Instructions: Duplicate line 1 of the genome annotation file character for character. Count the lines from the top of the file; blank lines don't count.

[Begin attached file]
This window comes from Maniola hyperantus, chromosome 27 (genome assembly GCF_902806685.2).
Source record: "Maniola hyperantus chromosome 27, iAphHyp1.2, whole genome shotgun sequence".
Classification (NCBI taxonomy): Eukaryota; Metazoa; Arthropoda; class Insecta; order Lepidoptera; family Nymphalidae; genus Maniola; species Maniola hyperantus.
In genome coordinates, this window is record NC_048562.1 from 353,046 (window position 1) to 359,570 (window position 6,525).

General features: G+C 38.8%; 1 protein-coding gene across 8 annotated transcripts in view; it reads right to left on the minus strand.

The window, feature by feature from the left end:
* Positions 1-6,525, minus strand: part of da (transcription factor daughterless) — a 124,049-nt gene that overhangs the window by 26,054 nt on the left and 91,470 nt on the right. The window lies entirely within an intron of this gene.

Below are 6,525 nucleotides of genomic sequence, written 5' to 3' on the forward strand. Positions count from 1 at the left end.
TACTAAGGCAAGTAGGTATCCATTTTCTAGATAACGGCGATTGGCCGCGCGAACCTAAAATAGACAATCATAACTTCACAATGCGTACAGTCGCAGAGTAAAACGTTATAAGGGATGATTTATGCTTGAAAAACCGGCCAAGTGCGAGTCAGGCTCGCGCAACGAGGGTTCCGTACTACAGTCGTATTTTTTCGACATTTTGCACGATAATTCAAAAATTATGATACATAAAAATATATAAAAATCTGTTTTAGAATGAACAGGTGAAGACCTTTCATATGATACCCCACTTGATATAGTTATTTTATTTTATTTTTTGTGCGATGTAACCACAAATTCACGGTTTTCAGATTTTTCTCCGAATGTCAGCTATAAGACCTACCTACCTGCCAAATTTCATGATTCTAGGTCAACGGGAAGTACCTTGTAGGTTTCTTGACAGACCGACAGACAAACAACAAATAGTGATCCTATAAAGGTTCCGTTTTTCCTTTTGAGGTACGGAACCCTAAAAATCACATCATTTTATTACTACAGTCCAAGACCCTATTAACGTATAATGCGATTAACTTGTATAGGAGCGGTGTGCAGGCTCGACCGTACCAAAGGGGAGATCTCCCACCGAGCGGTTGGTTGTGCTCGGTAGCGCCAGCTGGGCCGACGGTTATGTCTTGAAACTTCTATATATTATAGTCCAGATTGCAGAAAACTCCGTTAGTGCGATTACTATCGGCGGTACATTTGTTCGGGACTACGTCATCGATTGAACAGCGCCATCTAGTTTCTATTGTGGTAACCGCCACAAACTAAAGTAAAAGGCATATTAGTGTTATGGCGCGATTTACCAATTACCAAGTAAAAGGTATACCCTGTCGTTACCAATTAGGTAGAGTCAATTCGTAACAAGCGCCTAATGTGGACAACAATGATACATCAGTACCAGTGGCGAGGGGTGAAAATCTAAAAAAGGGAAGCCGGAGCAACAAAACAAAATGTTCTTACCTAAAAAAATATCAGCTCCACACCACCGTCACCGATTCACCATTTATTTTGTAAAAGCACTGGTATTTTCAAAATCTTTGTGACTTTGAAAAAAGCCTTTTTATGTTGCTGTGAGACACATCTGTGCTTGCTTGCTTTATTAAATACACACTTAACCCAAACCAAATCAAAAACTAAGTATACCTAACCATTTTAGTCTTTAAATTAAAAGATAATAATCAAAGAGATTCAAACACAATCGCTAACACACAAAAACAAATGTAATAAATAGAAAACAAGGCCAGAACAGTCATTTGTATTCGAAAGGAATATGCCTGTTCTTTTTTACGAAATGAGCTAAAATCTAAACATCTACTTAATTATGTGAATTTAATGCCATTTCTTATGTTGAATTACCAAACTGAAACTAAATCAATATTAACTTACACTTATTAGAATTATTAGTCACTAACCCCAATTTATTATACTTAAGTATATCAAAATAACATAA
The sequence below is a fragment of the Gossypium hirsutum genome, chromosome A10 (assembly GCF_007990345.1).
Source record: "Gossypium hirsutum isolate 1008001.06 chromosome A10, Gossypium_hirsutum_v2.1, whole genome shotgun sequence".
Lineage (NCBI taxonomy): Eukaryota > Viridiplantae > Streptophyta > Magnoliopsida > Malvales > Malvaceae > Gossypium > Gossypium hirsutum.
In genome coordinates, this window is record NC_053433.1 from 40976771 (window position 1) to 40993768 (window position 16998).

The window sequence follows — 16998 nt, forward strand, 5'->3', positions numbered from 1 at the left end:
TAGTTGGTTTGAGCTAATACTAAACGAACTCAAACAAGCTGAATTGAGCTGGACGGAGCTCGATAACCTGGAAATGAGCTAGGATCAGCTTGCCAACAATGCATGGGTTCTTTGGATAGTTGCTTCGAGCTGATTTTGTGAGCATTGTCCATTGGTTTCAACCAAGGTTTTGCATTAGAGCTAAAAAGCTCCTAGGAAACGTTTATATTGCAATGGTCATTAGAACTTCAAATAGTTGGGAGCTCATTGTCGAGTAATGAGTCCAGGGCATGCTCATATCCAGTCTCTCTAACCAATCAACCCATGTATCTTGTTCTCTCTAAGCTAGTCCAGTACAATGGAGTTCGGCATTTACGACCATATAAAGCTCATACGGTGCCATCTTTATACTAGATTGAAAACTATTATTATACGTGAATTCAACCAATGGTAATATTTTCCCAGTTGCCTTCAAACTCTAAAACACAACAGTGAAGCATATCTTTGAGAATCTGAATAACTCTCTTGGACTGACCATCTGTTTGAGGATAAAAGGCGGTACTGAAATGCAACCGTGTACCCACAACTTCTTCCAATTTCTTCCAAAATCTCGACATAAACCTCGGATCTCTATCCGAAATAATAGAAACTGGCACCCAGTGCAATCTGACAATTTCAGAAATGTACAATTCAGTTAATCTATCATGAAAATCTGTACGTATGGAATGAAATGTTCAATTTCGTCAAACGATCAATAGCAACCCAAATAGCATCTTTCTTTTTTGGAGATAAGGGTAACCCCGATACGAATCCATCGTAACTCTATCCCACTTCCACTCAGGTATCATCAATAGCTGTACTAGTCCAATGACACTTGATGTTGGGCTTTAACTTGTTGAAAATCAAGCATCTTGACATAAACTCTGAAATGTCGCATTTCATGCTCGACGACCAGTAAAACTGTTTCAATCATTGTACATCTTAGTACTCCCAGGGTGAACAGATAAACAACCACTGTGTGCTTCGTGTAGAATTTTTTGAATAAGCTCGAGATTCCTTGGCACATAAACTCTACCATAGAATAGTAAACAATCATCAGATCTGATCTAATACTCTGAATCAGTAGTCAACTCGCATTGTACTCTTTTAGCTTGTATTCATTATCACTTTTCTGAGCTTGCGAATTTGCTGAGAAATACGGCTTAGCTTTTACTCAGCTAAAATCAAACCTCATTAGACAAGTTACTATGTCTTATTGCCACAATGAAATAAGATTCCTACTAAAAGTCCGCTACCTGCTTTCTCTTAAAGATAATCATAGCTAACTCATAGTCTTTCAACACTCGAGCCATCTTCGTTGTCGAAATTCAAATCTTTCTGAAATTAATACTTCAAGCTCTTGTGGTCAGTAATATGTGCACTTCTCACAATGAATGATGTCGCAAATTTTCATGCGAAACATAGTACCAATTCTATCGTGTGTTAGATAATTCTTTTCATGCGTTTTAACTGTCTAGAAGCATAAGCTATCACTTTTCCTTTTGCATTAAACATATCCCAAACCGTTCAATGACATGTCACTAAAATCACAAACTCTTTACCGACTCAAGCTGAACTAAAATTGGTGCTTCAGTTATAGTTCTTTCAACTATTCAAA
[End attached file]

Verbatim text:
This window comes from Maniola hyperantus, chromosome 27 (genome assembly GCF_902806685.2).